Skip to main content
Open this photo in gallery:

Workers lay pipe during construction of the Trans Mountain pipeline expansion on farmland in Abbotsford, B.C. on May 3.DARRYL DYCK/The Canadian Press

Former Trans Mountain Corp. chief executive officer Ian Anderson believes there’s still a case to be made for Indigenous ownership of the Trans Mountain pipeline expansion project, despite cost overruns, delays and staunch opposition from some First Nations along the pipeline corridor.

“I think some form of Indigenous ownership is important and necessary,” Mr. Anderson said in a recent interview.

“It’s a great opportunity for Canada to transact some economic reconciliation with upwards of 125 nations that have been part of the consultation process on the project from day one,” he added.

Mr. Anderson was president of former pipeline proponent Kinder Morgan Canada from 2005 until 2018, a period during which he steered the pipeline expansion project and was involved with talks and negotiations with First Nations along the route.

He became head of Trans Mountain after the federal government bought the existing pipeline and the expansion project for $4.5-billion because Kinder Morgan threatened to walk away over legal battles and environmental opposition. Trans Mountain announced Mr. Anderson’s retirement in February, 2022, effective April 1 of that year.

Stressing that he speaks only for himself, not for Trans Mountain or any Indigenous community or group, Mr. Anderson said he hopes Ottawa will move quickly to sell part of the project to Indigenous owners because the pipeline is nearing completion and negotiations are bound to be complex.

This month, Ottawa signalled how it plans to carry out those negotiations through a letter to Indigenous communities that set out key principles for the process, including that the federal government would support Indigenous communities with access to capital so that they would not need to risk their own money to participate.

Mr. Anderson said he expects the federal government would “backstop” Indigenous participation through loan guarantees or other arrangements.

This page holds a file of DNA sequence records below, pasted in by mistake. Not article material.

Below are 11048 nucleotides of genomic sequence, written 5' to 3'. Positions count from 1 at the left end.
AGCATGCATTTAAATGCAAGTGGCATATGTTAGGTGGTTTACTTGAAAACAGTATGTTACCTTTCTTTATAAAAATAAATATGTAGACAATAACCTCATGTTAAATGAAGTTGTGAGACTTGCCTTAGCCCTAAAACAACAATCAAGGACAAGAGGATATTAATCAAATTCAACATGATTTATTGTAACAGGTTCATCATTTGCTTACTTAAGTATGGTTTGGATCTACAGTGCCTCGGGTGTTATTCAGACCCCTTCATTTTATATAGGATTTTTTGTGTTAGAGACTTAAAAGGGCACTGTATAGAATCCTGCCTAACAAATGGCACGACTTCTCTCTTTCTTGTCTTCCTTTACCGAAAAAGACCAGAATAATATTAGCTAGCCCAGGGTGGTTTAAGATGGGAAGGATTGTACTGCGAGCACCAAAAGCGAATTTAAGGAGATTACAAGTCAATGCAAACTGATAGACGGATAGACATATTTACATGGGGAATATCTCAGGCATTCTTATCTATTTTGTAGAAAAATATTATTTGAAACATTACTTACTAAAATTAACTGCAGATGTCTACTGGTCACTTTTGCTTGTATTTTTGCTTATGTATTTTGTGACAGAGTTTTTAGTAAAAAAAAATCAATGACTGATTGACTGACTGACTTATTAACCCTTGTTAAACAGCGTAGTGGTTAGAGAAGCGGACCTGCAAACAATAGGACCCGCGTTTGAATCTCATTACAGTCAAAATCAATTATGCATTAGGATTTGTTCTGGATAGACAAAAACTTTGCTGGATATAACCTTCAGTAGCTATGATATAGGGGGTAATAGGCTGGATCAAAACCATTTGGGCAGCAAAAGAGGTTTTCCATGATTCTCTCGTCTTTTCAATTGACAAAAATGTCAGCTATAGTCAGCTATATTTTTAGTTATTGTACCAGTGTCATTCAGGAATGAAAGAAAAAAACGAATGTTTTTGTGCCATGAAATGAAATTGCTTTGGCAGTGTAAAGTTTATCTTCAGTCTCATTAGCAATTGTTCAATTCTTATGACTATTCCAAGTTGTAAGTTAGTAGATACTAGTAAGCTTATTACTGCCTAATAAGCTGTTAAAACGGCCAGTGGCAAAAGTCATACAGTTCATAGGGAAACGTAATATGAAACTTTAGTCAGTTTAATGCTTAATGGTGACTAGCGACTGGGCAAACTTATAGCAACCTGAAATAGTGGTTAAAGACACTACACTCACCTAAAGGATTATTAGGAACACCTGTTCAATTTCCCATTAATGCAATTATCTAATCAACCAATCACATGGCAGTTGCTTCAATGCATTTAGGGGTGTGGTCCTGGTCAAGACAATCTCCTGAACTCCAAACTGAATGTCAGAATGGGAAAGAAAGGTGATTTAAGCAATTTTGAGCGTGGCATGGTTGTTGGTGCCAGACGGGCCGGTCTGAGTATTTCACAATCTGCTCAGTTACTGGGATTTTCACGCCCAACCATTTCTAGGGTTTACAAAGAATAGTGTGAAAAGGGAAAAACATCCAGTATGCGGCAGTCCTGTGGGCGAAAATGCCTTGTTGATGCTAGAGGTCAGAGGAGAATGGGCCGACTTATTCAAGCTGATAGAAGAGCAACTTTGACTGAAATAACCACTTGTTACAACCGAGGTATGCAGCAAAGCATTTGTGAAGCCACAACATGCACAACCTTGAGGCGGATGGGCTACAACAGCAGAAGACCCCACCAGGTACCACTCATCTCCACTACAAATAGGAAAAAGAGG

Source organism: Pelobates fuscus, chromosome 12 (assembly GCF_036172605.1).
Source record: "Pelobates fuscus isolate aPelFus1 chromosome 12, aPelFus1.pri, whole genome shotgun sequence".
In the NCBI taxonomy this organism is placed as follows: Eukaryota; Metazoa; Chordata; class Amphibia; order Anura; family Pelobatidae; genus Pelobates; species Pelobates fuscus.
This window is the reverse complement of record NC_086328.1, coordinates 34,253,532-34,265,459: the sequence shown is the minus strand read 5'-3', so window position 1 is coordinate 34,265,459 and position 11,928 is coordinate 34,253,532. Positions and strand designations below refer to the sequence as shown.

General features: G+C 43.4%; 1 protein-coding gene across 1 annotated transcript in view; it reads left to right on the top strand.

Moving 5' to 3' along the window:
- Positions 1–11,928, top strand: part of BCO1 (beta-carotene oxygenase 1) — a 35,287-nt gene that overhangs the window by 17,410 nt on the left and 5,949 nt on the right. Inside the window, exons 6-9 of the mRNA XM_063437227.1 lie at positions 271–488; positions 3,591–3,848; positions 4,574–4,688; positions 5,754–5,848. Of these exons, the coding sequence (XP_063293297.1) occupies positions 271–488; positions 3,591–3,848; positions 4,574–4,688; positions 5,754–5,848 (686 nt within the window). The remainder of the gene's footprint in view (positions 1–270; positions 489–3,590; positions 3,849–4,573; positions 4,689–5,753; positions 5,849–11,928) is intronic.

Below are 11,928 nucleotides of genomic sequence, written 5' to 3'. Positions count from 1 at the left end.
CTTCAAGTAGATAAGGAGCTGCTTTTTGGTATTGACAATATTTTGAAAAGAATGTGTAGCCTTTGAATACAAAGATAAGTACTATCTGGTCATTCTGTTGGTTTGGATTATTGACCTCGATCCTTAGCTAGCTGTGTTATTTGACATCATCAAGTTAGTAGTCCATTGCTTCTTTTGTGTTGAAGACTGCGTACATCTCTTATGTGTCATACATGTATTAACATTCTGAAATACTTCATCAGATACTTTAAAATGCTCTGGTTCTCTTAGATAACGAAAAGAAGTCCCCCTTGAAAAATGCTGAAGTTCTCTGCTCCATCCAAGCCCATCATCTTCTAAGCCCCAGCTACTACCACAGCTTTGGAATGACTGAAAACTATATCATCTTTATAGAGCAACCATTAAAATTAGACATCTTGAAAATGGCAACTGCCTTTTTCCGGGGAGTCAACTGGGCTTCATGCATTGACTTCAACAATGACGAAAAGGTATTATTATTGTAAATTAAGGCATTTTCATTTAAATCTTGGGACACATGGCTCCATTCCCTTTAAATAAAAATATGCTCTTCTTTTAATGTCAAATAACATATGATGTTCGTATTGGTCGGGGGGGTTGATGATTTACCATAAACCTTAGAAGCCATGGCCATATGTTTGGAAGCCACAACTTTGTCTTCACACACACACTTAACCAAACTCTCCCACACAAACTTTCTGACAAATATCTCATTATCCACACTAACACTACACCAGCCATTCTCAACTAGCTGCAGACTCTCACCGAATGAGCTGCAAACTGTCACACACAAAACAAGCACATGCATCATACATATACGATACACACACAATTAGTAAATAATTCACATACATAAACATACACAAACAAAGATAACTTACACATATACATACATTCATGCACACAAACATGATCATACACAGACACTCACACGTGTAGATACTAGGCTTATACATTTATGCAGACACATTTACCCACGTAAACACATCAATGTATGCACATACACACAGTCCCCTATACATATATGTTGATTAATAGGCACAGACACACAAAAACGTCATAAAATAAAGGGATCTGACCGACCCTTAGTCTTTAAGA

The federal government has been talking about Indigenous participation in the contentious pipeline expansion project since 2019. Since then, several groups have formed to pursue ownership stakes for Indigenous communities, including Project Reconciliation and Chinook Pathways, a partnership between Pembina Pipeline Corp. and Western Indigenous Pipeline Group.

In her letter, Finance Minister Chrystia Freeland said taking part in the federal government’s process would not prevent Indigenous communities or Indigenous-led proponents from participating in a commercial divestment process to acquire additional equity in Trans Mountain.

Group pulls out of Ottawa’s plan to sell Trans Mountain pipeline stakes to Indigenous owners

Mr. Anderson defended the project’s economic case, despite cost overruns that have pushed the latest cost estimate, as of March, 2023, to $30.9-billion.

“This is an operating company and that’s what somebody is buying – what they’re buying is not the $30-billion that it may cost to build the expansion. What they’re buying is the future cash flow that comes from that company,” he said.

Even before the latest overrun was disclosed, independent analyses, including a 2022 report from the Parliamentary Budget Officer, had shown Ottawa would lose money on the project.

Future taxes, royalties, jobs and the price of oil on the global market will help offset the project’s costs, Mr. Anderson said.

“Once the expansion is complete, it’s got contracts for 80 per cent of the volume for 20 years. So it’s got solid backing. It’s got a global market to reach into. It’s going to be a valuable asset and buyers and sellers will determine that value.”

Environmental groups and some First Nations have challenged the rationale for the project, citing the impact of burning fossil fuels on climate, and environmental impacts along the pipeline route.

The International Energy Agency in August said world oil demand is hitting record highs, boosted by strong summer air travel, increased oil use in power generation and surging Chinese petrochemical activity. That momentum is expected to slow in 2024 owing to lacklustre economic conditions, tighter efficiency standards and new electric vehicles reducing demand, the agency said.

Charlene Aleck is a councillor with the Tsleil-Waututh Nation, a B.C. First Nation that has long opposed the expansion project.

“It’s going full-fledged into a dying, sunsetting industry and they are just going to find all the risks and all the barriers at every turn,” Ms. Aleck said. “Having them say they are 80 per cent complete – the pipe may be laid in the ground, but I think they are still far from having a running, operating expansion of that pipeline.”

Follow related authors and topics

Authors and topics you follow will be added to your personal news feed in Following.

Interact with The Globe